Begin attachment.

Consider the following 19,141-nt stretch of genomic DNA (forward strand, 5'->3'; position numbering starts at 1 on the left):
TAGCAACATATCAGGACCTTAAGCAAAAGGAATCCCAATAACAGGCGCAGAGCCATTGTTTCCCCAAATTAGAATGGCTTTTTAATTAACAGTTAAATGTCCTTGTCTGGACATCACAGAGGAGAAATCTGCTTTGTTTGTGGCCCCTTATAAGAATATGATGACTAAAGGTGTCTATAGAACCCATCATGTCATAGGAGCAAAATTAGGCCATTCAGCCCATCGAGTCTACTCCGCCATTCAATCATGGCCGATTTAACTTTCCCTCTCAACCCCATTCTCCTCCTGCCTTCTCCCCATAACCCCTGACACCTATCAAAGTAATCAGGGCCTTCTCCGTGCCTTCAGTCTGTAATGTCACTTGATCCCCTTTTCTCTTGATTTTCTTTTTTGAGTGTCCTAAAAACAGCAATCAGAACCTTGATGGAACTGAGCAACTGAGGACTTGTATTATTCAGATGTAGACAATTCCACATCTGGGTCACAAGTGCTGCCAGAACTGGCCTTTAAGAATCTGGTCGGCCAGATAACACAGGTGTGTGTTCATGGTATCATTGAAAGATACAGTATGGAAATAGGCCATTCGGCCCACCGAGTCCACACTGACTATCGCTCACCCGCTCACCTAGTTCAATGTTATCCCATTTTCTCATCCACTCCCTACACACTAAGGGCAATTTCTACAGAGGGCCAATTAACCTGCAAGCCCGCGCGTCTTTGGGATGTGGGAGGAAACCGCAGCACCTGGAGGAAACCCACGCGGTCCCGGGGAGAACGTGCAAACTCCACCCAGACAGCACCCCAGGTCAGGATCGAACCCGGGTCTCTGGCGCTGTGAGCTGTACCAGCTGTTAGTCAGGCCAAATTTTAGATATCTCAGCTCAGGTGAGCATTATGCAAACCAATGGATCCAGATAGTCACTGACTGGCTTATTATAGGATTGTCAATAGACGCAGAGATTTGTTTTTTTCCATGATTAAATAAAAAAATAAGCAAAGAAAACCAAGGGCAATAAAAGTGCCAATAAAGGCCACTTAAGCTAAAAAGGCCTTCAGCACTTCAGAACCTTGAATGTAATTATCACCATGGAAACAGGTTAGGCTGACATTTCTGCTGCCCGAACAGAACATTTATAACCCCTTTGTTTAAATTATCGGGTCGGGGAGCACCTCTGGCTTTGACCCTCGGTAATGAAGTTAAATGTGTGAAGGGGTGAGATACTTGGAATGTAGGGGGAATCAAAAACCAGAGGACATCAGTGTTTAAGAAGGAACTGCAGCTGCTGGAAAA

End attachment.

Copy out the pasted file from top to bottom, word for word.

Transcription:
Consider the following 19,141-nt stretch of genomic DNA (forward strand, 5'->3'; position numbering starts at 1 on the left):
TAGCAACATATCAGGACCTTAAGCAAAAGGAATCCCAATAACAGGCGCAGAGCCATTGTTTCCCCAAATTAGAATGGCTTTTTAATTAACAGTTAAATGTCCTTGTCTGGACATCACAGAGGAGAAATCTGCTTTGTTTGTGGCCCCTTATAAGAATATGATGACTAAAGGTGTCTATAGAACCCATCATGTCATAGGAGCAAAATTAGGCCATTCAGCCCATCGAGTCTACTCCGCCATTCAATCATGGCCGATTTAACTTTCCCTCTCAACCCCATTCTCCTCCTGCCTTCTCCCCATAACCCCTGACACCTATCAAAGTAATCAGGGCCTTCTCCGTGCCTTCAGTCTGTAATGTCACTTGATCCCCTTTTCTCTTGATTTTCTTTTTTGAGTGTCCTAAAAACAGCAATCAGAACCTTGATGGAACTGAGCAACTGAGGACTTGTATTATTCAGATGTAGACAATTCCACATCTGGGTCACAAGTGCTGCCAGAACTGGCCTTTAAGAATCTGGTCGGCCAGATAACACAGGTGTGTGTTCATGGTATCATTGAAAGATACAGTATGGAAATAGGCCATTCGGCCCACCGAGTCCACACTGACTATCGCTCACCCGCTCACCTAGTTCAATGTTATCCCATTTTCTCATCCACTCCCTACACACTAAGGGCAATTTCTACAGAGGGCCAATTAACCTGCAAGCCCGCGCGTCTTTGGGATGTGGGAGGAAACCGCAGCACCTGGAGGAAACCCACGCGGTCCCGGGGAGAACGTGCAAACTCCACCCAGACAGCACCCCAGGTCAGGATCGAACCCGGGTCTCTGGCGCTGTGAGCTGTACCAGCTGTTAGTCAGGCCAAATTTTAGATATCTCAGCTCAGGTGAGCATTATGCAAACCAATGGATCCAGATAGTCACTGACTGGCTTATTATAGGATTGTCAATAGACGCAGAGATTTGTTTTTTTCCATGATTAAATAAAAAAATAAGCAAAGAAAACCAAGGGCAATAAAAGTGCCAATAAAGGCCACTTAAGCTAAAAAGGCCTTCAGCACTTCAGAACCTTGAATGTAATTATCACCATGGAAACAGGTTAGGCTGACATTTCTGCTGCCCGAACAGAACATTTATAACCCCTTTGTTTAAATTATCGGGTCGGGGAGCACCTCTGGCTTTGACCCTCGGTAATGAAGTTAAATGTGTGAAGGGGTGAGATACTTGGAATGTAGGGGGAATCAAAAACCAGAGGACATCAGTGTTTAAGAAGGAACTGCAGCTGCTGGAAAA